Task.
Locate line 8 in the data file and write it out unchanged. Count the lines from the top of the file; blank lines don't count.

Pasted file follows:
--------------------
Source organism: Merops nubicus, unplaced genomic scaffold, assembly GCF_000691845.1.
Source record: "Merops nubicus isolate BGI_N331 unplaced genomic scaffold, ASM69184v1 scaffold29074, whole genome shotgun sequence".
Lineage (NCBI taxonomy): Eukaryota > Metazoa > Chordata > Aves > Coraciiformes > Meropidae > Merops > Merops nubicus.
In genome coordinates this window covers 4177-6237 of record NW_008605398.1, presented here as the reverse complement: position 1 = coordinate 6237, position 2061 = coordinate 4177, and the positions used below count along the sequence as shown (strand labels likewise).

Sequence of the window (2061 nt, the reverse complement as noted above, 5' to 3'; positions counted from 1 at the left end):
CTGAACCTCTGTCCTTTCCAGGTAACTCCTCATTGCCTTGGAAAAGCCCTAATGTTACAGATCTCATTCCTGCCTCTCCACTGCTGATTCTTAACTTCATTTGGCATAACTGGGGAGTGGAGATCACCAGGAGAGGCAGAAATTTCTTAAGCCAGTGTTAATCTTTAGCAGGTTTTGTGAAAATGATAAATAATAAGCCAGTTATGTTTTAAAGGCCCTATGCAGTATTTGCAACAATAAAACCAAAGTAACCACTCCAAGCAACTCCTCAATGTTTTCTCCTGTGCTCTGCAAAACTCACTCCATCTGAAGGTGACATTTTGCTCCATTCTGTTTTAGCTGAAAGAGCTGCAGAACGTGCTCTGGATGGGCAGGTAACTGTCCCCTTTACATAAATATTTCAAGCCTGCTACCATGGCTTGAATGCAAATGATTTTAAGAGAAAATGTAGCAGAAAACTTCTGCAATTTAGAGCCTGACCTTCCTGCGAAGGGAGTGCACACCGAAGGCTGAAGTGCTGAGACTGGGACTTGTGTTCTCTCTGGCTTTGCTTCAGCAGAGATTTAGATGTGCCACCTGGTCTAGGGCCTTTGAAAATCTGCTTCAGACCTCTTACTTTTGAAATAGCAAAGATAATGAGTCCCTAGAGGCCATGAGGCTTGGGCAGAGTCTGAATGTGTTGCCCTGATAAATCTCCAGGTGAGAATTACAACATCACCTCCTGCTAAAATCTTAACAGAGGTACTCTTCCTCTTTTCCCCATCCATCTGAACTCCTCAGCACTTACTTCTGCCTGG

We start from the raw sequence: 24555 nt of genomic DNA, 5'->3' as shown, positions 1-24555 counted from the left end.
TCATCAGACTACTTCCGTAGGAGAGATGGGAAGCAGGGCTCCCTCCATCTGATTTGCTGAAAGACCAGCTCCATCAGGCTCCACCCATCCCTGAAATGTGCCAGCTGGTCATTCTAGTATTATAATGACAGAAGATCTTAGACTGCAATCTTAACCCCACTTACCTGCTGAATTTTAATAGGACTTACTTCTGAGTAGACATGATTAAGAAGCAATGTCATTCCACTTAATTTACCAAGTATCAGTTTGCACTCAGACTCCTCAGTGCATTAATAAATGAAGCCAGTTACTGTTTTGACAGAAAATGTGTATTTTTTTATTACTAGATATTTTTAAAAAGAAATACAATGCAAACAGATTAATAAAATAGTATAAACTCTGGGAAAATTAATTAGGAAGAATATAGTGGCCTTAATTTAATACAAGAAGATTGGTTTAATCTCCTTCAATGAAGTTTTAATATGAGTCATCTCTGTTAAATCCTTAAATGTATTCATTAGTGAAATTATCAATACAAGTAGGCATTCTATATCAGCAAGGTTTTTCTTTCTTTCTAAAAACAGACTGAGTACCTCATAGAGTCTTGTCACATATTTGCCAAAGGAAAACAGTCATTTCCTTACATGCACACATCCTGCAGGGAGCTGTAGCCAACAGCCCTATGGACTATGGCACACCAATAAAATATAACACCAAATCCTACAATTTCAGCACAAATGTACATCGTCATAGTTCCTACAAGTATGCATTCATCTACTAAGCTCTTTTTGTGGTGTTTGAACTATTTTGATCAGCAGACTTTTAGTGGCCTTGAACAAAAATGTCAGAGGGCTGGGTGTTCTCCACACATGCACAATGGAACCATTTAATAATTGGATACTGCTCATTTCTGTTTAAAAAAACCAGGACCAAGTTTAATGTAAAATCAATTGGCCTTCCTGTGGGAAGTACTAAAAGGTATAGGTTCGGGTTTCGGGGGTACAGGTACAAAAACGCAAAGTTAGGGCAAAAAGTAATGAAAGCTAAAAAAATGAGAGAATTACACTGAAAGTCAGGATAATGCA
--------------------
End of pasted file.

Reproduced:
TCATCAGACTACTTCCGTAGGAGAGATGGGAAGCAGGGCTCCCTCCATCTGATTTGCTGAAAGACCAGCTCCATCAGGCTCCACCCATCCCTGAAATGTGCCAGCTGGTCATTCTAGTATTATAATGACAGAAGATCTTAGACTGCAATCTTAACCCCACTTACCTGCTGAATTTTAATAGGACTTACTTCTGAGTAGACATGATTAAGAAGCAATGTCATTCCACTTAATTTACCAAGTATCAGTTTGCACTCAGACTCCTCAGTGCATTAATAAATGAAGCCAGTTACTGTTTTGACAGAAAATGTGTATTTTTTTATTACTAGATATTTTTAAAAAGAAATACAATGCAAACAGATTAATAAAATAGTATAAACTCTGGGAAAATTAATTAGGAAGAATATAGTGGCCTTAATTTAATACAAGAAGATTGGTTTAATCTCCTTCAATGAAGTTTTAATATGAGTCATCTCTGTTAAATCCTTAAATGTATTCATTAGTGAAATTATCAATACAAGTAGGCATTCTATATCAGCAAGGTTTTTCTTTCTTTCTAAAAACAGACTGAGTACCTCATAGAGTCTTGTCACATATTTGCCAAAGGAAAACAGTCATTTCCTTACATGCACACATCCTGCAGGGAGCTGTAGCCAACAGCCCTATGGACTATGGCACACCAATAAAATATAACACCAAATCCTACAATTTCAGCACAAATGTACATCGTCATAGTTCCTACAAGTATGCATTCATCTACTAAGCTCTTTTTGTGGTGTTTGAACTATTTTGATCAGCAGACTTTTAGTGGCCTTGAACAAAAATGTCAGAGGGCTGGGTGTTCTCCACACATGCACAATGGAACCATTTAATAATTGGATACTGCTCATTTCTGTTTAAAAAAACCAGGACCAAGTTTAATGTAAAATCAATTGGCCTTCCTGTGGGAAGTACTAAAAGGTATAGGTTCGGGTTTCGGGGGTACAGGTACAAAAACGCAAAGTTAGGGCAAAAAGTAATGAAAGCTAAAAAAATGAGAGAATTACACTGAAAGTCAGGATAATGCA